The Birman should not be confused with the Burmese Cat. Although their names may seem similar, they are completed different. The French word for Burma is Birmanie and Birman is simply the English version of this word. The Birman is still known as the Sacred Cat of Burma, and this relates back to the Kymer people of Burma who built temples for their Goddess Tsun-Kyan-Kse. In one such temple they had a solid gold statue with sapphire blue eyes. The priests that occupied these temples also kept white cats and legend has it that the head priest kept one of these cats, called “Sinh” as a close companion . After a raid on the temple, the elderly priest lay mortally injured and his cat came and stood on his body. As the priest died and his soul entered Sinh in front of the statue of the Goddess, the cats coat changed to the colour of a seal-point Birman with gold tipped coat and sapphire blue eyes and its paws turned white. Sinh lived for a week after the priest’s death, when the cat died and his soul and that of the priest entered into the afterlife, it is said that the very next day all the white cats in the temple also changed colour. This is when they became known as the Sacred Cats of Burma.
Whether you believe this legend or not, the first documented history does show that they originated in Burma – a female cat, heavily pregnant was taken to France from Burma in or around 1920. This cat looked very much like today’s Birmans so could possibly be the beginning of the Birmans we know and love today. During the 2nd World War the cat nearly became extinct, but after the war secret breeding took place in France and it wasn’t until around the mid 1960s that this breed came to the UK with the help of Elsie Fisher, who went on to form the Birman Cat Club in the UK. Elsie Fisher first came across the breed at a Paris Cat Show, fell in love with the breed and with her friend Margaret Richards imported one Seal point male and two Blue point females. “Paranjoti” then became the prefix for the start of the breed in the UK. In the late 1960s Elsie and Margaret started breeding Birmans under their own prefixes of “Praha” and “Mei hua” respectively.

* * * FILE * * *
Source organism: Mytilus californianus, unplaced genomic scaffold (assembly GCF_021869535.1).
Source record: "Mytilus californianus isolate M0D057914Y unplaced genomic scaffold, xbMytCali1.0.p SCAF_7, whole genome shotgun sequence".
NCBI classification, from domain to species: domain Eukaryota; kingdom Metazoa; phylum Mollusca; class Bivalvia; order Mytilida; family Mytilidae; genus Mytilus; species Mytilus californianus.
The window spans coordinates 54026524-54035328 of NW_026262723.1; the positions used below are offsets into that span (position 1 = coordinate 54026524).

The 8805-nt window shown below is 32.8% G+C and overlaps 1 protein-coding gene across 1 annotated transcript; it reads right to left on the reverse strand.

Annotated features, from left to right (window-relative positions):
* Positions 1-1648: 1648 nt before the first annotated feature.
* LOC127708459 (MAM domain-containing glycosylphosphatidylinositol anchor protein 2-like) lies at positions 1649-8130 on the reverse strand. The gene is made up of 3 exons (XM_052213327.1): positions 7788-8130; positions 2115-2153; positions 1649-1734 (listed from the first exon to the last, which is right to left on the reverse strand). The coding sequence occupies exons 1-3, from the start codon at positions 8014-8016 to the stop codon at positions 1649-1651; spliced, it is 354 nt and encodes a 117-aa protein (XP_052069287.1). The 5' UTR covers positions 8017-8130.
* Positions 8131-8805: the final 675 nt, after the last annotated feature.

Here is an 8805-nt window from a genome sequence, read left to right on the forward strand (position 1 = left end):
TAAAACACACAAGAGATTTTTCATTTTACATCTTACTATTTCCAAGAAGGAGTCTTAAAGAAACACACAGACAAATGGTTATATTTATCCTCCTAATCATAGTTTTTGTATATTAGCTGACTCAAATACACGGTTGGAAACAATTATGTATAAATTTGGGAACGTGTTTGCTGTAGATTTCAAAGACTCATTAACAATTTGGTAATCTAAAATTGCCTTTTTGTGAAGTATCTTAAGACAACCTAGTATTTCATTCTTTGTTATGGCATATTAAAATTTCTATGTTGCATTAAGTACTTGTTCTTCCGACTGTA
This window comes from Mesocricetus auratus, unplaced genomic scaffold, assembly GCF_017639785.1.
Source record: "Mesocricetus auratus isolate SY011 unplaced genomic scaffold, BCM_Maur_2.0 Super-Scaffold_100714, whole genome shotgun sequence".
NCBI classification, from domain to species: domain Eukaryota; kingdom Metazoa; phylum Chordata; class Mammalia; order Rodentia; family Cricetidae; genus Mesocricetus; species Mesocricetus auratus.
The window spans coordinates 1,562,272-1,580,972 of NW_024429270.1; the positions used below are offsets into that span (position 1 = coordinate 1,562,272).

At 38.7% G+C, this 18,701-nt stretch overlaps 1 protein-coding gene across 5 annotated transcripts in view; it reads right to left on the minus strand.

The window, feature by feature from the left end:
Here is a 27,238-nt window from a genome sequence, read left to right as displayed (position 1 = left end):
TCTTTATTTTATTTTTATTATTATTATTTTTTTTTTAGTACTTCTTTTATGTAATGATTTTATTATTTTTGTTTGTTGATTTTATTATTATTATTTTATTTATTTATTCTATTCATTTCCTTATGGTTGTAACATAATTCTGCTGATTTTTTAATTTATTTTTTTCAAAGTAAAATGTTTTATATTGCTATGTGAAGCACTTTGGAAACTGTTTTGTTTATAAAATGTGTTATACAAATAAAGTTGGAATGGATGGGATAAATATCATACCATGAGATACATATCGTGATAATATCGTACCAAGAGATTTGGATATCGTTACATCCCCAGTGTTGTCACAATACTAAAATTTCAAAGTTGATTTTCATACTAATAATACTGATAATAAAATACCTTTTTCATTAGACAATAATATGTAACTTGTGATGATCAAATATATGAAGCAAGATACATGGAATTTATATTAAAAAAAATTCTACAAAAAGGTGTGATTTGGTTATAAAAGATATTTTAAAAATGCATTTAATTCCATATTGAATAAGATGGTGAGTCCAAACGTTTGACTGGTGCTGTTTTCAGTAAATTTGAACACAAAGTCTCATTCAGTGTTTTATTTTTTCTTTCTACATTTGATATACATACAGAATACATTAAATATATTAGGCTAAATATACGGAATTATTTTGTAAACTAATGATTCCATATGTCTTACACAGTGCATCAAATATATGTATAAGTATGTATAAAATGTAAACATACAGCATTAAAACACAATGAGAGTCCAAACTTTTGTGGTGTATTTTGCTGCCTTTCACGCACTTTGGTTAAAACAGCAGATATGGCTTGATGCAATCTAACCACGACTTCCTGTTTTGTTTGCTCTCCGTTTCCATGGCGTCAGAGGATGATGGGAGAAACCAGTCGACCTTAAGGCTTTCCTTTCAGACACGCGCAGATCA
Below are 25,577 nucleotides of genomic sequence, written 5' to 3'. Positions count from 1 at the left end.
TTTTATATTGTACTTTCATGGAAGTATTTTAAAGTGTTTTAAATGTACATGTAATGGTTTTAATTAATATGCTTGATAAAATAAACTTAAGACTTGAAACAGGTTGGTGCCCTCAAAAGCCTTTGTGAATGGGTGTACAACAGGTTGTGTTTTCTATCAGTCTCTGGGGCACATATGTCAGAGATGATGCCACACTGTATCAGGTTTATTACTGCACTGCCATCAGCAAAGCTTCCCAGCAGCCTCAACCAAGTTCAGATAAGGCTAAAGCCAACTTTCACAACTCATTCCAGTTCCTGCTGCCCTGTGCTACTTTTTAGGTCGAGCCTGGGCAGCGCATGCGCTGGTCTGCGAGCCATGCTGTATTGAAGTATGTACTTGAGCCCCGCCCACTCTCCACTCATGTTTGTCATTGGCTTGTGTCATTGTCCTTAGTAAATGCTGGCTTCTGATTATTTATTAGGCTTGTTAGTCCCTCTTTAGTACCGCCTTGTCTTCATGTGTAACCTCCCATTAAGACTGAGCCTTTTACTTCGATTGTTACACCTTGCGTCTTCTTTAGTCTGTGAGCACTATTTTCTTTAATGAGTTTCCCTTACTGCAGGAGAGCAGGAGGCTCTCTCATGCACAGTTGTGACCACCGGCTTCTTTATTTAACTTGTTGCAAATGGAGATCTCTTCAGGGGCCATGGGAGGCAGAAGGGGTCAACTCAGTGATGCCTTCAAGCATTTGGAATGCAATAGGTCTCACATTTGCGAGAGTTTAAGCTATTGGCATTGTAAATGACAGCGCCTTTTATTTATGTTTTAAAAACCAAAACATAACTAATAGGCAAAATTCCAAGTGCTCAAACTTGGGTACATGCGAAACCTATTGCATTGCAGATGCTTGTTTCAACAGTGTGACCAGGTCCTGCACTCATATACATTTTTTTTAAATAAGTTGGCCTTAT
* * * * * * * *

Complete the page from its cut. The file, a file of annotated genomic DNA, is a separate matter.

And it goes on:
They are a clever cat with a gentle personality, although a fairly quiet cat they do make conversation and are always interested in what you are doing. They enjoy playing and are very quick at picking up new tricks.
Birmans don’t generally have any serious health problems, but as with all cats they should be innoculated against the common feline ailments of flu and enteritis, and if they go outside they should be innoculated against Feline Leukaemia. Birmans have been known to live to the ripe old age of20, but as a general rule live to around 15 years.
Food and Diet
Birmans can become overweight, so keep an eye on the quantities you feed them. They are not considered to be fussy eaters, unless, of course, you let them be! As with some cats, cow’s milk can cause stomach upsets, so better to have water available at all times.
The Birman has no undercoat so although they have a thick coat it needs very little care. They are considered a semi-longhaired breed and knots and matts can form, but these can easily be prevented by a simple comb through every one or two days and this will keep their coat in a silky condition.
As we mention above, Birmans can be kept as house cats and will generally be happier at floor level and are unlikely to jump on to high perches. House cats are restricted by living space and will be less active, so you should keep a strict eye on what they eat to avoid them becoming overweight. If your Birman does go outside they will tend to keep themselves fit and active, so may not be as likely to put on weight as a cat that is kept purely indoors.
Birmans are quick to catch on to new tricks and will happily retrieve a toy for you. They are hugely interested in everything you do and will happily converse with you.